Do I Secretly Hate My Characters?

Last night as I was attempting to sleep, I thought I’d sign off on consciousness for the day by spending some time with my new characters on a potential novel called SOULMANCER. I figured I’d follow them about their day, maybe imagine up some interaction, etc.

Then, out of the blue (or black, since it was night), I found myself telling them that they shouldn’t expect me to get too cozy with them, since I would never love them as much as I would the characters of NAMELESS.

What, what, what?!

Sitting bolt upright in bed (not really), I realized I had just vocalized an issue that has been bothering me for the past few months as I seriously considered moving on from NAMELESS and working on new projects. Perhaps the reason I’d had so many stories suffer from Sudden Novel Death Syndrome in the last year wasn’t due to insufficient pre-plotting, but instead a self-sabotaging, unconscious profession of love for NAMELESS.

September 2010 marked the 7-year anniversary of the day I first started working on NAMELESS. That’s SEVEN years with these characters, getting to know them in all their various emotional states. Let’s face it: these are my imaginary friends. I know everything about them. Give me a situation and I’ll tell you their reactions, instantly. I enjoy them, love them, and never want to let them go.

Turning NAMELESS into a single book from a trilogy means I will get less time with them than I thought. Yes, I still have a few years ahead of me where I will interact with them in edits, then in promotions, and then in releases, but they only get one golden age. My time with them is limited, and that makes me sad.

So when I have new characters cropping up and beginning to sidle closer for the chance to get their story told, I guess I got a little defensive. I didn’t WANT to fall in love with other characters. Spending time with them felt like cheating on NAMELESS.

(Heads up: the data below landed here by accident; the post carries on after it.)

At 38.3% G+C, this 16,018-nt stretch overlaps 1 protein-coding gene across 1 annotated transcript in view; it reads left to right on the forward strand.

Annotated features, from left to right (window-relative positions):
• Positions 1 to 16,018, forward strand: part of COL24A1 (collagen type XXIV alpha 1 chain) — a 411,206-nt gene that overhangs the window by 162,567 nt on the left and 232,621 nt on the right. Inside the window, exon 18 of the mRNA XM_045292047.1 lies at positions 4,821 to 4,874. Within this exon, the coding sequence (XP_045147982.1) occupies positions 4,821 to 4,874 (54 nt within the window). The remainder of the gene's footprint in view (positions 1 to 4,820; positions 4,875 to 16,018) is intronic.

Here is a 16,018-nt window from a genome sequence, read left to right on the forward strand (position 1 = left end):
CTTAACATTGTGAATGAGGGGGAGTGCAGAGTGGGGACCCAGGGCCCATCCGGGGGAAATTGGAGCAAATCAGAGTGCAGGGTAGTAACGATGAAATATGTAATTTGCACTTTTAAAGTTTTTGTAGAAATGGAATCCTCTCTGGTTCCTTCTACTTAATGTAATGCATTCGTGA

Has anyone ever felt like this? I want to give my stories the love and dedication they deserve, but I don’t know if writing a book in 3 months gives me enough time to really get to know and love the characters. I want to write books that connect with people, which means they must connect with me as well. Otherwise the characters end up shallow.

But you don’t get years and years in publishing. I want to have a career. A book out every year. Will that mean sacrificing the close relationships I want to have with my characters?

8 thoughts on “Do I Secretly Hate My Characters?

  1. I’ve felt this way before, totally. I’m writing a trilogy with characters that have been kicking around in my head for ages. I love them all to death, and though I definitely go through days where I’m burned out from writing or editing or whatever else, I will be incredibly depressed when I am done with all three books. (This done could mean anything from publication to just done writing them and polishing them for myself.)

    It’s always really hard for me to move on from stories, especially since the only ones I’ve written have been interrelated. I share your goals for publication–wanting to have a career doing it–but the thought of having to get to a point where I’m saying good bye to characters I’ve known for ages really scares the hell out of me.

    Anyway, long comment is long. Just wanted to let you know you’re not the only person who worries about this.

    • I’m really glad that you shared that you feel the same way :-) Wasn’t sure if I was just being weird or not. That sounds a lot like my situation actually… trilogy, interconnected characters… I find them popping up in other stories under different names.